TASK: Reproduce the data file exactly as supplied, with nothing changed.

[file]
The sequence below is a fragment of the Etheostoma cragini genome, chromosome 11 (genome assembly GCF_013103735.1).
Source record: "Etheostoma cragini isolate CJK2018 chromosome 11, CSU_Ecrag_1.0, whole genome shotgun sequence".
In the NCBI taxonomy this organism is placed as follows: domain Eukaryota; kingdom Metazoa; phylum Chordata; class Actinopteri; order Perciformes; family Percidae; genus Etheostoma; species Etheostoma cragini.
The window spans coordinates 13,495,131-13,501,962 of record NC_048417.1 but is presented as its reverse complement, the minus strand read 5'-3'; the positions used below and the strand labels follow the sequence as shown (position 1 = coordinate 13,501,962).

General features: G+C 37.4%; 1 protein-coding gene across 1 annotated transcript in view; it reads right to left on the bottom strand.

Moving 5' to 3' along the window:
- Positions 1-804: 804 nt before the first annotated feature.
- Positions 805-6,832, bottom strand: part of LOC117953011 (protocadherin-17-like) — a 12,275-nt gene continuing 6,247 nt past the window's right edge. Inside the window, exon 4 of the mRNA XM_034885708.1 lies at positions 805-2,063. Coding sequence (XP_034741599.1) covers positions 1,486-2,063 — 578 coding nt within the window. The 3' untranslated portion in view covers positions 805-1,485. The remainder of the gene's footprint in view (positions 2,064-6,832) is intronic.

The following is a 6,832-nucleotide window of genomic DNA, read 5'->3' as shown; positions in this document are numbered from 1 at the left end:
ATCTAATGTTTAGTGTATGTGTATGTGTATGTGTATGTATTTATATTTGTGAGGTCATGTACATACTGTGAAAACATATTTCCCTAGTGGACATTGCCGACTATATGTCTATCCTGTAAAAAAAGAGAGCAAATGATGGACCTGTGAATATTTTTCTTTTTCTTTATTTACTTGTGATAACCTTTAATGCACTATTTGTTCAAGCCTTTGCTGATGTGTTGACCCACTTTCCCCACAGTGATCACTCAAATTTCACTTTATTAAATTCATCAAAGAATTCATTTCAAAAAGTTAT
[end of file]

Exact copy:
The sequence below is a fragment of the Etheostoma cragini genome, chromosome 11 (genome assembly GCF_013103735.1).
Source record: "Etheostoma cragini isolate CJK2018 chromosome 11, CSU_Ecrag_1.0, whole genome shotgun sequence".
In the NCBI taxonomy this organism is placed as follows: domain Eukaryota; kingdom Metazoa; phylum Chordata; class Actinopteri; order Perciformes; family Percidae; genus Etheostoma; species Etheostoma cragini.
The window spans coordinates 13,495,131-13,501,962 of record NC_048417.1 but is presented as its reverse complement, the minus strand read 5'-3'; the positions used below and the strand labels follow the sequence as shown (position 1 = coordinate 13,501,962).

General features: G+C 37.4%; 1 protein-coding gene across 1 annotated transcript in view; it reads right to left on the bottom strand.

Moving 5' to 3' along the window:
- Positions 1-804: 804 nt before the first annotated feature.
- Positions 805-6,832, bottom strand: part of LOC117953011 (protocadherin-17-like) — a 12,275-nt gene continuing 6,247 nt past the window's right edge. Inside the window, exon 4 of the mRNA XM_034885708.1 lies at positions 805-2,063. Coding sequence (XP_034741599.1) covers positions 1,486-2,063 — 578 coding nt within the window. The 3' untranslated portion in view covers positions 805-1,485. The remainder of the gene's footprint in view (positions 2,064-6,832) is intronic.

The following is a 6,832-nucleotide window of genomic DNA, read 5'->3' as shown; positions in this document are numbered from 1 at the left end:
ATCTAATGTTTAGTGTATGTGTATGTGTATGTGTATGTATTTATATTTGTGAGGTCATGTACATACTGTGAAAACATATTTCCCTAGTGGACATTGCCGACTATATGTCTATCCTGTAAAAAAAGAGAGCAAATGATGGACCTGTGAATATTTTTCTTTTTCTTTATTTACTTGTGATAACCTTTAATGCACTATTTGTTCAAGCCTTTGCTGATGTGTTGACCCACTTTCCCCACAGTGATCACTCAAATTTCACTTTATTAAATTCATCAAAGAATTCATTTCAAAAAGTTAT